Differences in religion and culture in general control what is acceptable and unacceptable in war, whether the enemy is just an ally with the wrong king, or an inhuman devil. What do the populace think of the king burning an enemy city? If there is little shared culture with the city then people will be content, possibly even happy to see the influx of “free” goods and slaves. But if people know people of the persecuted culture, trade there, visit there on pilgrimage or have a religious empathy for them, then they will object, strongly. In ancient times, warfare often resulted in the burning of cities and the taking of slaves. Conversely, during the late middle ages (and most civil wars) the European nobility fight each other – and people do die – but cities go on much as they always had because nobody would benefit from harming the people.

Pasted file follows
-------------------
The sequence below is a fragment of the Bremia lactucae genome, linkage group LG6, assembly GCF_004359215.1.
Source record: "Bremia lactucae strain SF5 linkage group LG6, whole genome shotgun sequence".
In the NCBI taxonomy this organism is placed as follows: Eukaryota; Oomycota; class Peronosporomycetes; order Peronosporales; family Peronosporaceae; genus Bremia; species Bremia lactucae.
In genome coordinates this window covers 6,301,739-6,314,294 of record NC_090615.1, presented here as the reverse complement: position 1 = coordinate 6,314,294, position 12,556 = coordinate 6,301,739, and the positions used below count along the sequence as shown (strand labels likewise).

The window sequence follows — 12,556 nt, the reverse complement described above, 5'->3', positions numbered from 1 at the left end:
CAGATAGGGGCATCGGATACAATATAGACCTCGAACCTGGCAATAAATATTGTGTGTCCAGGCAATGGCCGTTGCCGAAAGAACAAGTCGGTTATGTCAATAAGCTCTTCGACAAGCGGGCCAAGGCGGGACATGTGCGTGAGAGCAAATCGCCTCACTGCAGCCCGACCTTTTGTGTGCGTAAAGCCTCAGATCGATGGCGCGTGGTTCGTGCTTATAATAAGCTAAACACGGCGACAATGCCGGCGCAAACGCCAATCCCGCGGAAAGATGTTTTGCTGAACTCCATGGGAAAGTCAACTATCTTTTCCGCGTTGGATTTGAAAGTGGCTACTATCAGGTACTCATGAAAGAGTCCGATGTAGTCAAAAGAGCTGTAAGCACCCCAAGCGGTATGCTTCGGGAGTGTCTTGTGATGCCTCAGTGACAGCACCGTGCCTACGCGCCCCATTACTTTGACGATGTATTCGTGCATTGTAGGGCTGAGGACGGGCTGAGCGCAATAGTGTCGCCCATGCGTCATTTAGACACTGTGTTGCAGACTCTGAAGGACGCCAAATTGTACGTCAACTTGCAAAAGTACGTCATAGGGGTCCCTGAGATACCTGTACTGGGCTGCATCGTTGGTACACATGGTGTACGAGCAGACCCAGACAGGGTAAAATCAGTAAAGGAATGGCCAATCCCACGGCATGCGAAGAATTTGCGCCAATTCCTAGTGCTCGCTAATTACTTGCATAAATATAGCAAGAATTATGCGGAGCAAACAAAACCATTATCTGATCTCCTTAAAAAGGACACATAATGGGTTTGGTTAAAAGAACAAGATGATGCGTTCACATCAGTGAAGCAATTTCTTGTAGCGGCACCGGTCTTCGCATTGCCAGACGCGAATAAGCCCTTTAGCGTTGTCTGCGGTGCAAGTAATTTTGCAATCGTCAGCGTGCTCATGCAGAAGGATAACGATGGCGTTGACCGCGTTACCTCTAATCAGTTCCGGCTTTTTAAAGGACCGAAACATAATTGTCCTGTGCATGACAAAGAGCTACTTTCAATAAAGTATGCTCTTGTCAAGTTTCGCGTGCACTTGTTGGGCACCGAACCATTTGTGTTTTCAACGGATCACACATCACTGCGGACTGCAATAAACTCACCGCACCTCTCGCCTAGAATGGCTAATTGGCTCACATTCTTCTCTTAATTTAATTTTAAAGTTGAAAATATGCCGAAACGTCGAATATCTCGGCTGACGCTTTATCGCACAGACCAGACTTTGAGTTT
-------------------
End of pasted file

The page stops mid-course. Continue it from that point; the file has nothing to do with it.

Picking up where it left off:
So how does cultural difference arise? It seems natural to expect that prehistoric states varied greatly more than we see today – the same is certainly true of African, Papuan, American and other tribal societies, which also support a great deal more genetic diversity. Culture goes back millions of years, to before our split with he great apes, and has perhaps appeared in limited form in many species. From this very diverse state, culture has “diffused“, so that ideas are shared. Where some ideas lead to (or are simply associated with) success, they tend to dominate and spread to wide areas. Because of this association with success, culture often spreads where people spread: farming, metal working, and other highly succesful strategies are clearly visible in the genetic record.